4. In the appeal filed by the assessee before the Tribunal, the Tribunal found that there was no denial of the fact that the stock-in-trade of the joint family business and cash on hand have been physically divided. This was evident, according to the Tribunal, from the fact that the partnership firm had taken over the stock-in-trade, and with regard to the actual cash in hand that the books of the joint family showed that a sum of Rs. 6,000 had been divided among the coparceners on November 11, 1958. The Tribunal further found that there was no material on record to show that the coparceners continued to treat the said stock and cash as joint family property. The Tribunal differed from the view of the Commissioner that the entries passed in respect of a sum of Rs. 75,000 which was agreed to be the capital of the firm showed that the partnership was not genuine. According to the Tribunal, this showed that there was an agreement to contribute capital and, therefore, the entries could not be disregarded. Accordingly, the Tribunal set aside the order of the Commissioner and held that the partnership firm was entitled to the benefits of registration as originally granted by the ITO. Arising out of this order of the Tribunal, the following question has been referred under s. 66(1) of the Indian I.T. Act, 1922 :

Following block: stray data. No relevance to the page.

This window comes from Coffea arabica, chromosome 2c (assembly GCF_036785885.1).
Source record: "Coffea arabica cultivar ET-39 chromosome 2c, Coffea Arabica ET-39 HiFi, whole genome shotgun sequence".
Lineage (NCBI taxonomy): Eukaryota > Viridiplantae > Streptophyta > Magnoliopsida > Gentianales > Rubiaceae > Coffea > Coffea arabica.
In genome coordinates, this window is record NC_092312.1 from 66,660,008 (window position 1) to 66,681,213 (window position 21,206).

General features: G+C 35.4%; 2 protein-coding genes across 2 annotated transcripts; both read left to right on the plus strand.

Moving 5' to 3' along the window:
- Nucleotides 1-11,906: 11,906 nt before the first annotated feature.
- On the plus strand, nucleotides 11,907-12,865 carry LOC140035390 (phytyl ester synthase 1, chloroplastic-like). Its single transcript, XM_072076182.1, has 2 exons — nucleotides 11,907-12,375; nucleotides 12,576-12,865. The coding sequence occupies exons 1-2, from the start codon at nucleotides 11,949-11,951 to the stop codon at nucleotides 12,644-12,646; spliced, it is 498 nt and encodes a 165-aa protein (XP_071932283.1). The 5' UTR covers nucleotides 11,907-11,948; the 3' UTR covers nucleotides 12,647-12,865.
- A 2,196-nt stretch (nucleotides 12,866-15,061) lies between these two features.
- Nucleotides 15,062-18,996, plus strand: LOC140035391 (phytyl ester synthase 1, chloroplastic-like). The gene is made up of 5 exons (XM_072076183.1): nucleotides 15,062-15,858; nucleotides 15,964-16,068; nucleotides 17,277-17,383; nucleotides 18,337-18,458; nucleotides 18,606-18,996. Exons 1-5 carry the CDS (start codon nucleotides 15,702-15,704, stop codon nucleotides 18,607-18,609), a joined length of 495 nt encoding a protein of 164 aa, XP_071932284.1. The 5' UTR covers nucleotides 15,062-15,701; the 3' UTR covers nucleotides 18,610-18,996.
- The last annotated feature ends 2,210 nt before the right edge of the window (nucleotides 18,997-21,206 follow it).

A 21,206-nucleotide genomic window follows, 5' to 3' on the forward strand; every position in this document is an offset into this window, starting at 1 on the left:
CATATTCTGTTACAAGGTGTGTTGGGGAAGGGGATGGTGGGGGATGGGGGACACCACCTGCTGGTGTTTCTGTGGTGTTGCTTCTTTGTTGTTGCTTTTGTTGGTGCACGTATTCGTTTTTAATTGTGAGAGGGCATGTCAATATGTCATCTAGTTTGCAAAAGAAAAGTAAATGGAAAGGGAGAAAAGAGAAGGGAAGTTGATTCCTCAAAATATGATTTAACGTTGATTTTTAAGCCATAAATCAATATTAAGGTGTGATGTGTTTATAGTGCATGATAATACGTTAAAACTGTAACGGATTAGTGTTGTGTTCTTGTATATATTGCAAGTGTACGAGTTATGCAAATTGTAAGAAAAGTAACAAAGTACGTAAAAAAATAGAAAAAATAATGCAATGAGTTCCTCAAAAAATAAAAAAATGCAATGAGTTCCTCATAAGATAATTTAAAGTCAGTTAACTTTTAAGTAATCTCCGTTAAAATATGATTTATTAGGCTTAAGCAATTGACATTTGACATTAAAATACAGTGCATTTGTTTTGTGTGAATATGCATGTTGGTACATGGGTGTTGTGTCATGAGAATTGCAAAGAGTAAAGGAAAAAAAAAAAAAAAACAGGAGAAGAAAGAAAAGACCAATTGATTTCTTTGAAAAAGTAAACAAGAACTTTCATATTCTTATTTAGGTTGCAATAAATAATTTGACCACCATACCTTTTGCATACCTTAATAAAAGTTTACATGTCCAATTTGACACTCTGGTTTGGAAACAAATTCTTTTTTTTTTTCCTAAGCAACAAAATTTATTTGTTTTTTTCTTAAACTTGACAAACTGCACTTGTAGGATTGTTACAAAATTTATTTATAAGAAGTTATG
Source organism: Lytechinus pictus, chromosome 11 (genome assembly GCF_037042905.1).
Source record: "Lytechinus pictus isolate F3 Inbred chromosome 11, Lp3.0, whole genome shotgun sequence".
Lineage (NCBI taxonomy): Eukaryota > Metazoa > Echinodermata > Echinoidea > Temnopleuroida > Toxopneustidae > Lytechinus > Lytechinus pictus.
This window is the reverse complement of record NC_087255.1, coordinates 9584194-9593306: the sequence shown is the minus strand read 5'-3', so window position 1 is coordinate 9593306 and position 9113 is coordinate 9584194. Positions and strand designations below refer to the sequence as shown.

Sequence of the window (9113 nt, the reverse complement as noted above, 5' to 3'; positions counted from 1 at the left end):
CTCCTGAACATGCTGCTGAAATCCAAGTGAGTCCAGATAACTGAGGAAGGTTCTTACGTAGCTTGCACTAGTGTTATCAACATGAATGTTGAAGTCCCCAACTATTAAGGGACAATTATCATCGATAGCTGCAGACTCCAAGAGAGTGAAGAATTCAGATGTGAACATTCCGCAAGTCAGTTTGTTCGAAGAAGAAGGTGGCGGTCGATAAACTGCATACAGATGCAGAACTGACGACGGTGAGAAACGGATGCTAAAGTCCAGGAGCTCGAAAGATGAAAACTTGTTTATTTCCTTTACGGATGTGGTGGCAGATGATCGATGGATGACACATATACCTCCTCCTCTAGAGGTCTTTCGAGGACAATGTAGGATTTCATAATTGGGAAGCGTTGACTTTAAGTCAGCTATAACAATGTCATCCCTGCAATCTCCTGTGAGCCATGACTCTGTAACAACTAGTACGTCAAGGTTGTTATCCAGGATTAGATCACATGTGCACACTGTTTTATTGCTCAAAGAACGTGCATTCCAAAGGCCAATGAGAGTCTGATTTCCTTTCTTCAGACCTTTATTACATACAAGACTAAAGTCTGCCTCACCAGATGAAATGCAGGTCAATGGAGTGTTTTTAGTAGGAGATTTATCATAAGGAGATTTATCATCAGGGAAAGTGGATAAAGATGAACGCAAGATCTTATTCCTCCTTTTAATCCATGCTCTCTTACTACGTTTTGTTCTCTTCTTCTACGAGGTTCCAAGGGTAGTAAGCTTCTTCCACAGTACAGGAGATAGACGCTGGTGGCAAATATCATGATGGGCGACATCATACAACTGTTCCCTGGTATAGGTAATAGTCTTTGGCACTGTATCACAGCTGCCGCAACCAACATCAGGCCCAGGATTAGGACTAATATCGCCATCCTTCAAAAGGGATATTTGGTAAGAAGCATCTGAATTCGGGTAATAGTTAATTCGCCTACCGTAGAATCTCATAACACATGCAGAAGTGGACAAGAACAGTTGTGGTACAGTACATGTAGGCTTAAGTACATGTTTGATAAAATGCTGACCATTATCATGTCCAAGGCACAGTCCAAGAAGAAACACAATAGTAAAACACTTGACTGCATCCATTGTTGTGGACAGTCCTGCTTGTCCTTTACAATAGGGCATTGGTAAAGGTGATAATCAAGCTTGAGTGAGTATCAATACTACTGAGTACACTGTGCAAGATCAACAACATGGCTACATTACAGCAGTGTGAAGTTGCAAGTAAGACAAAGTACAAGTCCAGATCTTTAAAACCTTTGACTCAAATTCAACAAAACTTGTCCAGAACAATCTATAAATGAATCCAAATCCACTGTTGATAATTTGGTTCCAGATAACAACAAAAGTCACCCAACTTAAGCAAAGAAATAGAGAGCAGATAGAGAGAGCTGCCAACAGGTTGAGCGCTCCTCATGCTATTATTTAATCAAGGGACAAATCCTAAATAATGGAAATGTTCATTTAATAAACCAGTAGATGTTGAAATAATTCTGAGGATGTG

'Whether, on the facts and in the circumstances of the case, the assessee was entitled to registration ?'